The basic principle behind SIMD is very simple, we can add and subtract numbers just like normal, but instead of just one at a time, with SIMD we do several at a time. Multiple numbers grouped together are often called vectors in linear algebra, and if we have them in two dimensions then it’s called a matrix. We can leave matrix operations for another time, but let’s explore vector instructions a bit.
This is a vector with four numbers. Let’s try adding another one:
Taking this back to computers, when adding single numbers, it might conceptually look something like this:
mov eax, 4
add eax, 6
The first instruction puts the number 4 in the register named EAX, and the second instruction adds 6 to whatever is in EAX (we know it’s 4). Let’s look at the related SIMD instruction:
vaddpd ymm1, ymm2, ymm3
This will perform ymm1 = ymm2 + ymm3. The key difference we’re interested in for now is that the ymm registers are 256 bits wide instead of 64 bits, and can hold four separate numbers instead of just a single one in the previous example. For our purposes here we can imagine that each instruction takes a single clock cycle, so it’s easy to understand that it’s if we’re interested in doing four additions, it’s faster to do all in a single operation, than to do four addition instructions in sequence.
Single Instruction Multiple Data
This only works if we’re doing the same operation with all numbers though. If we want to add the first numbers, subtract the second numbers, multiply the third, and so on, then we can’t benefit from vector instructions. This is why it is named Single Instruction, Multiple Data. Vector instructions can still do multiplication though, if we want to multiply vectors. It can also do division, sine and cosine, bit manipulation, logical operations, shuffling data within a register, and many other things that we won’t get into here. It is also possible to choose to work with, let’s say, 64-bit numbers as in the example above, or 32-bit numbers, even down to 8-bit numbers for some operations, and for others all the way up to 256 bits or more. Seasoned assembly language artists will know that the examples above are extremely simplified, mix integers and floating point numbers, and we would of course never even do addition as in the first example. It’s pseudo code, alright!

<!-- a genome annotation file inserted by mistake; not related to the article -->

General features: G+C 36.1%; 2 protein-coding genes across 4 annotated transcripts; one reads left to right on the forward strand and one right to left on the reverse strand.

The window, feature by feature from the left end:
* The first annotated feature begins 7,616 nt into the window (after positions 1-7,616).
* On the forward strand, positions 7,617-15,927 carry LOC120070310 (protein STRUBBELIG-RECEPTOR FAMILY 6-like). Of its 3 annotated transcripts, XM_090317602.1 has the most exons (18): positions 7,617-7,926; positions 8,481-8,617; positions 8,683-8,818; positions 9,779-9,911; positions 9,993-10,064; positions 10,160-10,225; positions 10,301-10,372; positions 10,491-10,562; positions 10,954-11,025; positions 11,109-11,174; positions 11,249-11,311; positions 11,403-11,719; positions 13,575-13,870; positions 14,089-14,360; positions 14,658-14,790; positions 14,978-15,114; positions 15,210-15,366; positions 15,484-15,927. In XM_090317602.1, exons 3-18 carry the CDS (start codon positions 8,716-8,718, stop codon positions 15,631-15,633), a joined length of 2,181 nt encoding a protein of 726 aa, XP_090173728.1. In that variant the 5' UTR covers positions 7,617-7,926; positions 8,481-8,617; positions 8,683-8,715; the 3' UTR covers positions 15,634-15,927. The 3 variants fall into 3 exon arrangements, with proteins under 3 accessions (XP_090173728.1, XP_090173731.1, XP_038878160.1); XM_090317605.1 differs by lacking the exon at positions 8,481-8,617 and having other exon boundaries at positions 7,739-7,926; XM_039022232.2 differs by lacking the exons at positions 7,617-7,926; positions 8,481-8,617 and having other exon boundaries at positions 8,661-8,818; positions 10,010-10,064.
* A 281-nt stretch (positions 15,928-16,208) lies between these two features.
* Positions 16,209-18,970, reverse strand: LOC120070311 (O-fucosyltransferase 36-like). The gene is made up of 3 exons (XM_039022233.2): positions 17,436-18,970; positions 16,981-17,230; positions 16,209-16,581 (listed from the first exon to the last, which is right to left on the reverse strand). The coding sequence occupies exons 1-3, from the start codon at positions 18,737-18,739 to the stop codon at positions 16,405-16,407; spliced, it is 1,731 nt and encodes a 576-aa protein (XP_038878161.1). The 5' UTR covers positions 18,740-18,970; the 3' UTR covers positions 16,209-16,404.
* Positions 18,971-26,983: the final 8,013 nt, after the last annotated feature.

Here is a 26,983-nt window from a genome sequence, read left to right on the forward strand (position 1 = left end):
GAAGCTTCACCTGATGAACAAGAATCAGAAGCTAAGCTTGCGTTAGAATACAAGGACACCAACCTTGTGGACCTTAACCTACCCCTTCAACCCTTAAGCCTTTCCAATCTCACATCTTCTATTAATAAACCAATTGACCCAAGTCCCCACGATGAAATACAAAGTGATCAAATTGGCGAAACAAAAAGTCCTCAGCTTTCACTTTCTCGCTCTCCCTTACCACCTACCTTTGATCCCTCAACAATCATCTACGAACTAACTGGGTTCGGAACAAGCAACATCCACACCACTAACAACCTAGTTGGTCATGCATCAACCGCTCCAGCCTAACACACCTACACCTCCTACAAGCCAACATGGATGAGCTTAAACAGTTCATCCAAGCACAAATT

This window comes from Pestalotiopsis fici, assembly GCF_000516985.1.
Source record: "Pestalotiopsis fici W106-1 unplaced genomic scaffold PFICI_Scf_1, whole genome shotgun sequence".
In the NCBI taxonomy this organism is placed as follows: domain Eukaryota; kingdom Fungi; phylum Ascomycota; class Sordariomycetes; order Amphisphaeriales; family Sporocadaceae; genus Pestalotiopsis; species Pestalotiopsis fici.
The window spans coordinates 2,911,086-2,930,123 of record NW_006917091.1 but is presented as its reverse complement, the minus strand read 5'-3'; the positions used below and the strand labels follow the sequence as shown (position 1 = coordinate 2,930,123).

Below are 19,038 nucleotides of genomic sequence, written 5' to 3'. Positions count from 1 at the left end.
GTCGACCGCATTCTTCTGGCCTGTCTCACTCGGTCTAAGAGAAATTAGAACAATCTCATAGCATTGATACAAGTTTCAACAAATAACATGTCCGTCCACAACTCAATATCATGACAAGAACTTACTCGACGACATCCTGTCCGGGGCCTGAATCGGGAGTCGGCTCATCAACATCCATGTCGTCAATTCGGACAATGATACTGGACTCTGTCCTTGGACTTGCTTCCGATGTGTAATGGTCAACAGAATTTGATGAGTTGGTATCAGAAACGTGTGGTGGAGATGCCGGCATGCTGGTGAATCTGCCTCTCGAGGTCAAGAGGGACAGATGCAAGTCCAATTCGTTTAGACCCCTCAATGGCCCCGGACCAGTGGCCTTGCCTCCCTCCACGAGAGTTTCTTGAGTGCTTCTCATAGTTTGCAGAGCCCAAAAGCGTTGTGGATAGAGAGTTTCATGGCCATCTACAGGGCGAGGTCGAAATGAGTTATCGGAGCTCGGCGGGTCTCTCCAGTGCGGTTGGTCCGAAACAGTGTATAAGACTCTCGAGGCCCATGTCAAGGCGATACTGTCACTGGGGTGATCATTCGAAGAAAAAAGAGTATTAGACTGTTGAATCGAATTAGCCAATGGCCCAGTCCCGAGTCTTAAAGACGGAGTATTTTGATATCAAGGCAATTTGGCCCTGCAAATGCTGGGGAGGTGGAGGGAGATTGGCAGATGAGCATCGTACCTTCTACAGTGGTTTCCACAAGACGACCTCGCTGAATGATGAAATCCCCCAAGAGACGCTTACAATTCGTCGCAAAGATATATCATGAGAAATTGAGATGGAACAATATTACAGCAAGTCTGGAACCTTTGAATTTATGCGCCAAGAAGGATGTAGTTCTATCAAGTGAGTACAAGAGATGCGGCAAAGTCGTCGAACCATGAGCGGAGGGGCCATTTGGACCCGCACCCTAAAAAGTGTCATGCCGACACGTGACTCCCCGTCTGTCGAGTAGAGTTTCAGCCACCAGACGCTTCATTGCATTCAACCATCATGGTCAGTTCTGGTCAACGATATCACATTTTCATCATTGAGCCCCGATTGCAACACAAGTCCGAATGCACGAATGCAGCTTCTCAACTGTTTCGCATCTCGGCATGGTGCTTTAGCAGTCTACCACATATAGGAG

What’s interesting for benchmarking purposes though, is to understand why AVX workloads are more demanding than scalar workloads. Simply put, the AVX instructions do more work per clock cycle, requires more or larger execution units (depending on which CPU it is) and requires more memory transfers to fetch the data. It exercises more transistors, this requires power, more power generates more heat, and so it’s fairly straightforward how it ends up being more demanding. Modern CPUs actually spend most of their time in idle, and even under full load it’s rare and fairly challenging to really be lighting up all the transistors and put them to effective use.
Current mainstream Core processors from Intel, and Ryzen processors from AMD, both support AVX2, which is 256 bit wide SIMD and supports a wide range of operations. Historically, there was SSE, which was 128 bit wide, and in the early days there was even 64 bit wide SIMD. On Intel’s server and high-end desktop platforms, they also support something called AVX-512. This extends the width to 512 bits, meaning it can do twice as many operations in one go. It also extends the instruction set quite drastically, and adds things like popcount, which counts the number of bits set in a 512 bit word, and many others. This format is not supported by any AMD processors currently, but would presumably be supported sometime in the future.
As it turns out, what really ends up limiting performance in most cases is not execution time itself, but memory transfer speeds. This is certainly true for the mainstream platforms with dual channel memory, but also for four channel memory systems or more. For this reason, even though in the case above we might have expected a 4x speedup, we’re not quite going to see that level of speedup in most cases. 2x-3x would be more normal, though it’s certainly possible to achieve more in special cases.